On a chilly but warm Monday morning of June 20th 2016, Rene John Dierkx and I embarked on a 4 hour road trip from Lilongwe to Blantyre to deploy a Kio Kit purchased for Noacha Full Primary school by UNICEF.
Rene is an Education specialist and Architect at UNICEF who has worked in Africa for many years. As we chatted away during our journey I was amazed by the well maintained tarmacked roads, the warmness of the country and the lack of crazy traffic on a Monday morning! To me, Malawi was living up to its nickname – the warm heart of Africa.
Malawi is a landlocked country in the Southern African region and is among the world’s least developed countries. About 85% of the population lives in rural areas and the economy is driven by agriculture.
At around noon, we arrived at Noacha Primary School which is located in the outskirts of Blantyre. The school has over 5000 primary school pupils. Although the school has about 90 teachers, it does not have enough classrooms and learning resources. Each class has an average of about 100 students and there is a severe shortage of textbooks, exercise books, and even furniture leading to some classes being held out in the open.
Rene, being an architect, is monitoring a pavilion for the school which will serve as a learning and social resource centre. He has initiated a project called Living Schools that seeks to empower children to become thinkers, designers, and makers. Through this initiative, the school has implemented some fantastic projects such as tree planting and helping out in the construction of the pavilion. These activities will enable the children to reach their full potential, and I’m proud that the Kio Kit is a part of the project as a learning resource.
When we arrived at the school, we found the morning teachers winding up their shifts. About 10 teachers agreed to remain behind so that we can train them on the Kio Kit – our fully integrated education solution that turns every classroom into a digital classroom.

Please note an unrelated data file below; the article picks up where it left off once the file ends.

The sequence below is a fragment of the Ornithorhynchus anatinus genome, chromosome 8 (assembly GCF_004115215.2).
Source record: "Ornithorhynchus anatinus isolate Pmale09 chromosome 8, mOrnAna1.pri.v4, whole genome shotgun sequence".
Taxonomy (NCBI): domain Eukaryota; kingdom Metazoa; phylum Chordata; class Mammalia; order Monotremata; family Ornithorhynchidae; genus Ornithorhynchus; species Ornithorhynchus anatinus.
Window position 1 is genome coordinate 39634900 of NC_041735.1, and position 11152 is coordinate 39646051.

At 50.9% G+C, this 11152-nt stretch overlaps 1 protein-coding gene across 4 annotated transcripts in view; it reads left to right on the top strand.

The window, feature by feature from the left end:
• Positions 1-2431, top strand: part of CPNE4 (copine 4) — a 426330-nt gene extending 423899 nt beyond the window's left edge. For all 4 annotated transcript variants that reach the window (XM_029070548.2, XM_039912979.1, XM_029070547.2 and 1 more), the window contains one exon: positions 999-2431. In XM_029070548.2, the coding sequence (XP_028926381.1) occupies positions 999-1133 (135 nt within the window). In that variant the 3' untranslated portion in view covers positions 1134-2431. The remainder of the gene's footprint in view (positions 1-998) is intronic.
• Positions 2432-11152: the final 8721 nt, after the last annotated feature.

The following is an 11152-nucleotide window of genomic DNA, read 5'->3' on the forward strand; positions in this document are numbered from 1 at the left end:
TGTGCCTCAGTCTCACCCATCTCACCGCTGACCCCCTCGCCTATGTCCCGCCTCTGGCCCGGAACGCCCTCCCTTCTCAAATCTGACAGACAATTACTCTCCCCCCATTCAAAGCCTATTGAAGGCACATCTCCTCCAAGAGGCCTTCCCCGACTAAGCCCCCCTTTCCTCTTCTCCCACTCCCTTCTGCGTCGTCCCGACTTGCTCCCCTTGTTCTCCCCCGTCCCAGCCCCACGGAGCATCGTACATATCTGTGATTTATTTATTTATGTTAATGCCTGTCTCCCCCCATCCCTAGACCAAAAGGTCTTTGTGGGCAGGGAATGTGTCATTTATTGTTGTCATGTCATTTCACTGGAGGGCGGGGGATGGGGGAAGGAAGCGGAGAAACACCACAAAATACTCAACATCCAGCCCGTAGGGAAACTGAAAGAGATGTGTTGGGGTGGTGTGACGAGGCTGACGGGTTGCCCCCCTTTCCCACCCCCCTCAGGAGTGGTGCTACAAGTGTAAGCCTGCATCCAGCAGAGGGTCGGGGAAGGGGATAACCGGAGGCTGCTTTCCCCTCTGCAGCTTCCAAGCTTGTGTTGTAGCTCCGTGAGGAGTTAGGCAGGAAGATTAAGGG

The reaction was amazing! The teachers were all excited. All the hunger pangs were gone and we ended up having a full afternoon training session. Due to time, we agreed that we’d continue the training the next day to include the other teachers as well as utilize the Kio Kit to teach a class.
On day two, teacher Gertrude was well prepared to teach her class 6 class science. Her topic for the day was living plants and with my help we selected appropriate topics from the Kio Kit. She selected a topic on plants from eLimu and was very excited that it had the exact illustrations and explanations that she had in mind.
In class she introduced the topic using chalk and a blackboard and then gave step by step instructions to the class on how to find the topic in the tablets. Due to the large number of students, they had to sit in groups of 4.
After about 10 minutes of working in groups, the picture below speaks a thousand words on what happened when she asked questions. Everyone raised their hands ready to answer questions. The only other resource that she had apart from the chalk and blackboard was the Kio Kit.
After class, some of the feedback I got from the students were, “it makes learning fun, I understood the subject more” etc.
Feedback from the teachers were, “it made teaching easy and fun, they were happy that they were the first school in the region to access digital technology, it helped them solve the issue of lack of textbooks” etc.
At BRCK, we do not just create technology but we design and engineer solutions that make a positive impact in the society we live in. Over 400 million children around the world do not have access to basic education. Our vision is to enable millions of children in schools across emerging markets to access digital education tools for better learning. Schools like Noacha and partners like UNICEF only help us reiterate our mission of providing quality education to all children around the world.